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What Can a Filmmaker Expect to Earn Over a Lifetime?

What Can a Filmmaker Expect to Earn Over a Lifetime?

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This post was original published on the IFP blog and has been republished here with permission.

What kind of income can a filmmaker expect to earn over his lifetime? A jury in San Diego recently considered that question and came up with a multi-million dollar award to a promising 26-year-old filmmaker who suffered serious injuries in a car accident.

Russell Sheaffer was a 24-year-old doctoral student at Indiana University who was in California working on a documentary film. He was driving a car on Interstate 15 when a large truck crashed into a line of vehicles, causing a chain-reaction. Sheaffer’s Toyota was struck from behind, causing his driver’s seat to break and pushing his car into a large SUV in front of him.

The case is tragic but also interesting because the amount of income a young filmmaker can expect to earn is difficult to calculate. It is certainly more speculative and uncertain what filmmaker might earn compared to many other occupations. Those of us in the industry know of talented filmmakers who struggle to just support themselves, and many eventually leave the field if they are not able to succeed in this highly competitive and unpredictable business. Even among those who succeed, the amount of income earned varies widely.

In such cases, evidence of the plaintiff’s income prior to the injury is admissible to show the extent to which his earning capacity may have been impaired, but a jury cannot, in the absence of any evidence tending to show an actual impairment of earning capacity, compensate the victim for an alleged loss. The harm to be compensated for is the loss actually sustained by the plaintiff, and not that which would result to the average person from a similar injury.

As a general rule, uncertain or speculative damages are not recoverable. Judges and juries cannot arbitrarily pick a number out of the air to compensate a victim for lost future income. A victim suing for damages is permitted to base his or her recovery on his or her prospective earnings for the balance of his or her life expectancy at the time of the injury, undiminished by any shortening of their life as a result of the injury. Recovery of such damages is consistent with the general rule permitting an award based on the loss of future earnings one is likely to suffer because of inability to work for as long a period of time in the future as the plaintiff could have done had he or she not sustained the injury.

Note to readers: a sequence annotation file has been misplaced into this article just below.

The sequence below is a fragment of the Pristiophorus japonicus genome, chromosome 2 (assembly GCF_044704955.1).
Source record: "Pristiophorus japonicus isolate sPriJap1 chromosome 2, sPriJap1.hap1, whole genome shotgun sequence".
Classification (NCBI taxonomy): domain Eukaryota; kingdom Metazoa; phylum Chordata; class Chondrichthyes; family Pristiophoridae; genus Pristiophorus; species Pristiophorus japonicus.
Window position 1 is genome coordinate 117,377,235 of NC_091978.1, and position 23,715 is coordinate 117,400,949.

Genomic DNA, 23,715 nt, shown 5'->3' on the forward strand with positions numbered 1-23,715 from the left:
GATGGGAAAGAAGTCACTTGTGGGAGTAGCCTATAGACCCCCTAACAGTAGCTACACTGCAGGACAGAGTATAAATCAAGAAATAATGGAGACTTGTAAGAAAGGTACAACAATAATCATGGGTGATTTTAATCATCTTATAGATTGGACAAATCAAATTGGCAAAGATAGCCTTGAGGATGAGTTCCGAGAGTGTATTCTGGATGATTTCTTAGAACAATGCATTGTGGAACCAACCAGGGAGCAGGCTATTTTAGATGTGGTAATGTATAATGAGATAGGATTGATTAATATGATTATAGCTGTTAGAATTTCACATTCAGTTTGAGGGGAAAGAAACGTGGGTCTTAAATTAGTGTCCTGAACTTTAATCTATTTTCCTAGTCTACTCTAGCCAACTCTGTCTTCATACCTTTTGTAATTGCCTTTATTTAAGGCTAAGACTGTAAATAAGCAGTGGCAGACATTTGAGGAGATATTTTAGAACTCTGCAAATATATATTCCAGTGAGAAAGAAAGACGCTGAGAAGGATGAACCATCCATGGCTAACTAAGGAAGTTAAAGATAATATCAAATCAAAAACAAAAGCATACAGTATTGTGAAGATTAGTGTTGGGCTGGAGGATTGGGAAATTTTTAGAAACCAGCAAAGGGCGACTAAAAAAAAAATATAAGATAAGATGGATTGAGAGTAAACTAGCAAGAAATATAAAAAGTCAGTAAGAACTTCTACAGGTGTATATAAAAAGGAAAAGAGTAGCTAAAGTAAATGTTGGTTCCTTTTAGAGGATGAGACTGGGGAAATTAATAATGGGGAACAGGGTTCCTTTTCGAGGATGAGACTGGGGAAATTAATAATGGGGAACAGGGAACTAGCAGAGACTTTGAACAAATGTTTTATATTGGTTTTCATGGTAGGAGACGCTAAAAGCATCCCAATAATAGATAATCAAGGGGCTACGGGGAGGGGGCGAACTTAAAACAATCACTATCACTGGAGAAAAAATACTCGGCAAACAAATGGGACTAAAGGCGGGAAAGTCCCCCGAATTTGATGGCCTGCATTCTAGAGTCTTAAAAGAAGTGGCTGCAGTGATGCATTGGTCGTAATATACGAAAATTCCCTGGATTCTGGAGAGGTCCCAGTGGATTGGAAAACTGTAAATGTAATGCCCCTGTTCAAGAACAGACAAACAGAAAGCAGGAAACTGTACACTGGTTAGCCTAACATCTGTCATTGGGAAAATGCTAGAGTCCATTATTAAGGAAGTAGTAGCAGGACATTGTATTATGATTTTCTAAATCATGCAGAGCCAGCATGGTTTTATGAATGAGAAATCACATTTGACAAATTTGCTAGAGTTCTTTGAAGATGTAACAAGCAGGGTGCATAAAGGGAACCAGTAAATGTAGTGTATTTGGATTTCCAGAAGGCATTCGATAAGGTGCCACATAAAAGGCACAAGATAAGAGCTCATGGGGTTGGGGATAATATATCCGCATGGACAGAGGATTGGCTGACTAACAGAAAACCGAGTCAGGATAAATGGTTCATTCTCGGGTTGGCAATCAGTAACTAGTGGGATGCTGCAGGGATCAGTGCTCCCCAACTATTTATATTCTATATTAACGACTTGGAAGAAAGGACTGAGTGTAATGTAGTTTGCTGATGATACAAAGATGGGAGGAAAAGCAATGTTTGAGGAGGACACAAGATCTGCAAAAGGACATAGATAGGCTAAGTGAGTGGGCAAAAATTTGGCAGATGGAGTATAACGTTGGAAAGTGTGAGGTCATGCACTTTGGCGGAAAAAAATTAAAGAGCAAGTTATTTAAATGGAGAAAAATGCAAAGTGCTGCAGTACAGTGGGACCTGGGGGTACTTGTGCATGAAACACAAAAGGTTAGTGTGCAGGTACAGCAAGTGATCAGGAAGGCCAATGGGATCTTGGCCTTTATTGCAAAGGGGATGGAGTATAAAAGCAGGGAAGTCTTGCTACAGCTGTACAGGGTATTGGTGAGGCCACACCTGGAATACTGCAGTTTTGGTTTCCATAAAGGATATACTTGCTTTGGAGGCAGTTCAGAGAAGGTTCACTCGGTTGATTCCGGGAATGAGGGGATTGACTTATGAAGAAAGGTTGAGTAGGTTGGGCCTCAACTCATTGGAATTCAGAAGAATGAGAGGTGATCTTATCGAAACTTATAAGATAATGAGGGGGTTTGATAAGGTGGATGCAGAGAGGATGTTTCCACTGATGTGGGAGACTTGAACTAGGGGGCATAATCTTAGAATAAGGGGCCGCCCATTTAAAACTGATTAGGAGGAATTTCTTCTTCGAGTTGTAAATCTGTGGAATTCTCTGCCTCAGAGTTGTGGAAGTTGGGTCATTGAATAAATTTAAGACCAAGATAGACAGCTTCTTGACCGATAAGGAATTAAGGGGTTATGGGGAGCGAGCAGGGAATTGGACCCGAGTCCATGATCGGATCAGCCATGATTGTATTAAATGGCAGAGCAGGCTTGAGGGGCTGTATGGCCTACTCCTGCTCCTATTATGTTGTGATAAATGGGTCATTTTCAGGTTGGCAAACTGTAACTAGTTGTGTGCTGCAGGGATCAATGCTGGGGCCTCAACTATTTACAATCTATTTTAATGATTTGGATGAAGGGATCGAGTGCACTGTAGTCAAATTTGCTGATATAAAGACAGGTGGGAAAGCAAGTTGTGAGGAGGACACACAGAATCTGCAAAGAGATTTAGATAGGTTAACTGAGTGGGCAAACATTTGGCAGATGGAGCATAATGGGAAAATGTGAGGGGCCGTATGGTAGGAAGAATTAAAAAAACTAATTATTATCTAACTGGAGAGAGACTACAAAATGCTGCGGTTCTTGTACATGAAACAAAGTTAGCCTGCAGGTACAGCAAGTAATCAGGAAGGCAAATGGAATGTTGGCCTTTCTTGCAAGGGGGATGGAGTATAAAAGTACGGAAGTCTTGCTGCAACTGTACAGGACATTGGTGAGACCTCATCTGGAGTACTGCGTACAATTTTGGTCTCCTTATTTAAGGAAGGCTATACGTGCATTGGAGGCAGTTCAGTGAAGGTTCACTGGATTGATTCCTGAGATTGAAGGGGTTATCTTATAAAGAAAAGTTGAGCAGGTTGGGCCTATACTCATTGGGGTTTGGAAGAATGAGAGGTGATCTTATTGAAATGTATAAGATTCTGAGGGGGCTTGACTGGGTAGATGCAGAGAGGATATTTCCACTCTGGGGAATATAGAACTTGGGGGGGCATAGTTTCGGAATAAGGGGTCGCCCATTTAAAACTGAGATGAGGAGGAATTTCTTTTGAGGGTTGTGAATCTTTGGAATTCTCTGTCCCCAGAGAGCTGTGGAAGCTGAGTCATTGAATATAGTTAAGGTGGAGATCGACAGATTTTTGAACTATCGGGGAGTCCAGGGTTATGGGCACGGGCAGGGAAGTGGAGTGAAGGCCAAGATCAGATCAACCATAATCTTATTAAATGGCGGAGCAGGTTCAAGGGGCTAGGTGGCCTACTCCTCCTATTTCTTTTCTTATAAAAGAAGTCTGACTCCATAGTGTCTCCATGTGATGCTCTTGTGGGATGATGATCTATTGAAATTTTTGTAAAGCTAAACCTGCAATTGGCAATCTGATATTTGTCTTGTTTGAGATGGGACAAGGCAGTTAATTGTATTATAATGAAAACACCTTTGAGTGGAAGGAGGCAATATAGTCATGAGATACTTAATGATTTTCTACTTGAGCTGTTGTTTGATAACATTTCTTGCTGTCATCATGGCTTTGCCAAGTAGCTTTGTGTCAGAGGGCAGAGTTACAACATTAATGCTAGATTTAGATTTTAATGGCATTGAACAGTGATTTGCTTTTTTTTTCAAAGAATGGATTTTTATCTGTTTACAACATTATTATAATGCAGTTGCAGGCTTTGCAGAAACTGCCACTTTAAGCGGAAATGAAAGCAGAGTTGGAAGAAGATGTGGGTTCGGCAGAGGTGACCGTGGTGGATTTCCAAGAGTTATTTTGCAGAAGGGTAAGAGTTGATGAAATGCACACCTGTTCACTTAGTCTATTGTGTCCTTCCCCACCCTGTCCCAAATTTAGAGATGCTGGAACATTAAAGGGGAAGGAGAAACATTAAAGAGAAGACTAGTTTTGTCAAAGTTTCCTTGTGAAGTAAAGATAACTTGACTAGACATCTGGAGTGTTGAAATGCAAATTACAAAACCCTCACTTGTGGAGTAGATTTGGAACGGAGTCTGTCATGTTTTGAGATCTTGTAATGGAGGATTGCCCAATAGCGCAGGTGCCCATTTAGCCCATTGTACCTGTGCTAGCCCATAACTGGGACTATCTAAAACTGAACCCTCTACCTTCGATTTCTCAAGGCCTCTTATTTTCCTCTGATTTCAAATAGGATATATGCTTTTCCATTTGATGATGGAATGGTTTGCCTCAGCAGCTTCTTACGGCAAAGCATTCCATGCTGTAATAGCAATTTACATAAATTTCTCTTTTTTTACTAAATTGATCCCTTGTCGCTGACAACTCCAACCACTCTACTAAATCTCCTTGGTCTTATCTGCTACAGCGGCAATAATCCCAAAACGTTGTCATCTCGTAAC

Sheaffer sustained serious injuries including facial fractures to his jaw, an imploded sinus and a minor traumatic brain injury. He underwent two major surgeries, and after a year of doctor’s visits, CT scans and 3-D modeling of his jaw revealed a traumatically induced, rapidly progressing, and degenerative joint disease. After the crash he was hospitalized for three days and was discharged after surgery and his jaw was wired shut for eight weeks.  He required subsequent surgical interventions for pain. Future surgical procedures and continued care and therapies will be required in the future for his jaw and chronic pain.

Sheaffer certainly showed promise after he earned a degree in film and media studies from the University of California, Irvine, and a master’s degree in cinema studies from New York University. At NYU, he co-wrote and co-directed “Masculinity and Me” with actor and filmmaker James Franco. He was named one of Variety’s 110 Students to Watch in its annual Education Impact Report. At the time of his injury he was a doctoral student at Indiana University.

The jury awarded him $12,500,000 for past and future pain and suffering, $2,888,373 for past and future medical expenses, and $2,005,107 for past and future loss of earnings.

Mark Litwak is a veteran entertainment attorney and Producer’s Rep based in Beverly Hills, California. He is the author of six books including: “Reel Power: The Struggle for Influence and Success in the New Hollywood;” “Dealmaking in the Film and Television Industry;” “Contracts for the Film and Television Industry;” and “Risky Business: Financing and Distributing Independent Film.” He is the author of the CD-ROM program Showbiz Film & TV Contracts, and the creator of the Entertainment Law Resources website.

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